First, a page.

Dapper British indie-pop band Citizens!’s European Soul has been two years in the making and its release coincides with (of course) a European tour. With the deepening Euro crisis, terrorism threats and overall global conflict, the band’s message on European Soul is to bring people together, as if catchy tracks on its Here We Are debut like Reptile didn’t already do so for those on the dance floor.
There have been a few changes. Bassist Martyn Richmond is no longer part of the line-up. Instead of Franz Ferdinand’s Alex Kapranos producing as on Here We Are, Phoenix sound engineer Laurent d’Herbecourt is at the helm here. As a result, the band’s sound on European Soul is more polished than on its debut.
What hasn’t changed is the band’s sense of style and knack for making easily digestible indie-pop designed to make girls dance. The vocals of one-time Saint Laurent Paris model Tom Burke are as reedy, wispy and high as ever, adding even more sheen to tracks like the house piano-inflected lead single Lighten Up.
Hooks abound and grooves sway under Lawrence Diamond’s retro-sounding, buzzy synths on tracks like the lively Waiting for Your Lover (punctuated by its ‘ohhhh’ vocal hook in the choruses) and the pleasant European Girl, on which Burke comes off like an English-accented, wounded-puppy version of Phoenix’s Thomas Mars. His innocent teen idol croon sounds so earnest and un-creepy that listeners believe that the girl being targeted ‘don’t need no chaperone (or God as the final line goes)’. The theatrical, pleading I Remember has Burke practically begging his love interest to get back with him. He even tries his lower register on the similarly-themed Have I Met You?, which showcases splendidly warm analog synths and jolly pianos. How can the audience resist Burke?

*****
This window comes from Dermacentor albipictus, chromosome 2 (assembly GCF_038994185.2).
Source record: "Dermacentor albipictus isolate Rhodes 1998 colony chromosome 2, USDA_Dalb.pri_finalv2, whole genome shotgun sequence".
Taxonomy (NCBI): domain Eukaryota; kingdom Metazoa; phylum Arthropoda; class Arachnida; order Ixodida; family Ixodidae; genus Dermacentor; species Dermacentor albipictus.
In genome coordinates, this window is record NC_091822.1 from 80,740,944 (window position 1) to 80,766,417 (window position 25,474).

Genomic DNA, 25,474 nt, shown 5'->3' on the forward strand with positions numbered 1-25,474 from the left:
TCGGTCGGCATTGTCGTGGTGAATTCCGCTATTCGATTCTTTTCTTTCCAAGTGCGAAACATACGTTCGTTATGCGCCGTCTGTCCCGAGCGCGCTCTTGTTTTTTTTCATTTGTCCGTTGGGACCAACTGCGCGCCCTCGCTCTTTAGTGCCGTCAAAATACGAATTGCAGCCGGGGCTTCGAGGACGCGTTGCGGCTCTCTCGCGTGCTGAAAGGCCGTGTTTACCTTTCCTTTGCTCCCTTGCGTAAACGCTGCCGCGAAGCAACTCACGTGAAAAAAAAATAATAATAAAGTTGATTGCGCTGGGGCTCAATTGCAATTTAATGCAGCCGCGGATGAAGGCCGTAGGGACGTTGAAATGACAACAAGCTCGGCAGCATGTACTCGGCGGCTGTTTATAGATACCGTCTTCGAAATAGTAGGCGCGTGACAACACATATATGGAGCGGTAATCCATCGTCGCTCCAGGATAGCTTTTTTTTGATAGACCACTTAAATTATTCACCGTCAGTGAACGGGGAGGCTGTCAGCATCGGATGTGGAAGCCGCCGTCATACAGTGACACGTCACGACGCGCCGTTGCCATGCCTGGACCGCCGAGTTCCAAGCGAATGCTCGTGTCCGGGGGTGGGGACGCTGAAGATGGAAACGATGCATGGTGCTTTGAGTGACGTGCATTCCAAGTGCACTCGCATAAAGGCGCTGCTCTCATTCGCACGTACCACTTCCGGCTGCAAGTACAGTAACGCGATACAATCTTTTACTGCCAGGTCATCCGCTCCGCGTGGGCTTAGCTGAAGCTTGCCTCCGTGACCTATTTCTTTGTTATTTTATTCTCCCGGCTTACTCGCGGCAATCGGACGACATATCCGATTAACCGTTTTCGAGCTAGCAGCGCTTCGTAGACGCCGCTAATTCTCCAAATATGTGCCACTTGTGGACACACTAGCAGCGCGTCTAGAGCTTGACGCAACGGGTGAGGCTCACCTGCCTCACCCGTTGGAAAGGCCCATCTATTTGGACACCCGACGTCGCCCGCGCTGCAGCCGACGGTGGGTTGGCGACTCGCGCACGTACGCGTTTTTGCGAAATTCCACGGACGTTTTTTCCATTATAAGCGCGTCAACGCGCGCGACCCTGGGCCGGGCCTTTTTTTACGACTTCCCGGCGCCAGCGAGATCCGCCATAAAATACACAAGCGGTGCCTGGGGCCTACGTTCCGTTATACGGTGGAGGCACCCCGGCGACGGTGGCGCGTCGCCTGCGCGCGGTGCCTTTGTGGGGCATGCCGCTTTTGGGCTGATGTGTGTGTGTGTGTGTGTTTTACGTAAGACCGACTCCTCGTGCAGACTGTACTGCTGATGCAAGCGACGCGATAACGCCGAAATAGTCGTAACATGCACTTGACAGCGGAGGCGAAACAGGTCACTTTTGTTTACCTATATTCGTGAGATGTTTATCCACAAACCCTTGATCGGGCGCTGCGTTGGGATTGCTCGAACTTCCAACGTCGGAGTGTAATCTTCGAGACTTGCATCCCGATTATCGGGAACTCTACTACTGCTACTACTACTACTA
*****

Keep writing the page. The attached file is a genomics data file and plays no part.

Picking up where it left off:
My Kind of Girl borrows a bit from 1985: the year when Madonna’s Into The Groove, one-hit wonder Stephen ‘TinTin’ Duffy’s Kiss Me and other delectable synth-dance-pop singles came out. It bops effortlessly in its punchy opening hook and pre-chorus, before spinning around intoxicated under Thom Rhoades’ squelchy guitars, Mike Evans’ drums and Diamond’s hovering synths.
The ‘gotta make your mind’ hook on Brick Wall is a tad repetitive, but its exuberant synths will get tail feathers shaking easily. The tropical-sounding Trouble has backing vocals coming from another band member for a change, with a chorus melody that seesaws up and down and even a synth solo in the instrumental bridge. The softer, doe-eyed, whirling waltz of Only Mine (which effectively masks its possessive lyrics) are worthy of slow dances and mass arm-waves in the air at gigs. Rhoades’ guitars get a workout on the two hooky closing tracks: the matter-of-fact Xmas Japan and the disco- influenced album closer Are You Ready?
Listeners won’t find anything too deep on European Soul. There aren’t calls to arms, unite, rebuild or march together. However, the album basks in positivity that is much needed in music today.